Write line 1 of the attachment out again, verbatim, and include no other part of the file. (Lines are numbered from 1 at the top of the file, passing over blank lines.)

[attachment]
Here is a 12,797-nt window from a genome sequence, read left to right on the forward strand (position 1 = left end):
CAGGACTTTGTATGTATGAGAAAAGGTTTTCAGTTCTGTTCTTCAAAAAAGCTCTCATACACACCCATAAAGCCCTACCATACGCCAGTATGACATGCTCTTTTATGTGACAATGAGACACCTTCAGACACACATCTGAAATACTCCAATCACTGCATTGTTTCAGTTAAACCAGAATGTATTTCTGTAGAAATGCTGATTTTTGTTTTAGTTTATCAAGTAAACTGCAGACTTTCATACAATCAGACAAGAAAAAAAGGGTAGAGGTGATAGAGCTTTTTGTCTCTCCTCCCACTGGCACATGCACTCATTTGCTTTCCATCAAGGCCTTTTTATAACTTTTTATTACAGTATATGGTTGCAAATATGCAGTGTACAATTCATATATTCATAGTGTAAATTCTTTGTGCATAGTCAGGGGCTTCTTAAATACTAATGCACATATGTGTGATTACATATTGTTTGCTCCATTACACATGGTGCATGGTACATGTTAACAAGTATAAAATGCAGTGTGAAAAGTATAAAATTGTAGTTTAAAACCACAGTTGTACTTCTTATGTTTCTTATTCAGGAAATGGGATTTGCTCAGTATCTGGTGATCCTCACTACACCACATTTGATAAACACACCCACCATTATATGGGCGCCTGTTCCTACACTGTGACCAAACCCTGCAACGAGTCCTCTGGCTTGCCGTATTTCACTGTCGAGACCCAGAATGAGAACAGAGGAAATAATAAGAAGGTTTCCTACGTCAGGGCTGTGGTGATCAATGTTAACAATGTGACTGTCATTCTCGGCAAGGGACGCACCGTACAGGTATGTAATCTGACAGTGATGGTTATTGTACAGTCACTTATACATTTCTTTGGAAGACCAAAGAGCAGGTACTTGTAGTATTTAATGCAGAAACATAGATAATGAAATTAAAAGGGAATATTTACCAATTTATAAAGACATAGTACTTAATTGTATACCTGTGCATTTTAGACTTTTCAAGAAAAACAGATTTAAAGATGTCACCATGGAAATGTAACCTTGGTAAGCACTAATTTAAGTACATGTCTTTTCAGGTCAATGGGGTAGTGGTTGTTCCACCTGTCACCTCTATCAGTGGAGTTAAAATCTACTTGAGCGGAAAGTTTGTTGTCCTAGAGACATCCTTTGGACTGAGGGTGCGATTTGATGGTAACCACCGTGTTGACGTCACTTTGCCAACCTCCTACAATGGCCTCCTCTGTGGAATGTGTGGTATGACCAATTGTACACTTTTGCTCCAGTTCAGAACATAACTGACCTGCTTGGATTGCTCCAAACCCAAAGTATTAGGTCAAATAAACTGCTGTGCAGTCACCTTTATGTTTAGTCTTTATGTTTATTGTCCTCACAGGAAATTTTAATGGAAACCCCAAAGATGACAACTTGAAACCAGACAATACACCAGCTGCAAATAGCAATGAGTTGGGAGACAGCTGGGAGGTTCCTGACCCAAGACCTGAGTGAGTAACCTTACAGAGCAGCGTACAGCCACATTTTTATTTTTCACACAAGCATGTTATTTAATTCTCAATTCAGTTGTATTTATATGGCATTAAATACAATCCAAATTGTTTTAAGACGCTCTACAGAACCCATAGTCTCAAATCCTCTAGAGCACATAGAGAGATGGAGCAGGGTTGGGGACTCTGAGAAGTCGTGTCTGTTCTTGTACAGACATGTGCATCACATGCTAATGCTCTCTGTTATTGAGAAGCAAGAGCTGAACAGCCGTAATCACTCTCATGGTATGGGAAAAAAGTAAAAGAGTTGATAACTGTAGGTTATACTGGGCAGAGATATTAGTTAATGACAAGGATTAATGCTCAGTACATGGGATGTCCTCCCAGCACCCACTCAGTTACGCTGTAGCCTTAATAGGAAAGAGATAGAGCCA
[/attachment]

Here is a 12,797-nt window from a genome sequence, read left to right on the forward strand (position 1 = left end):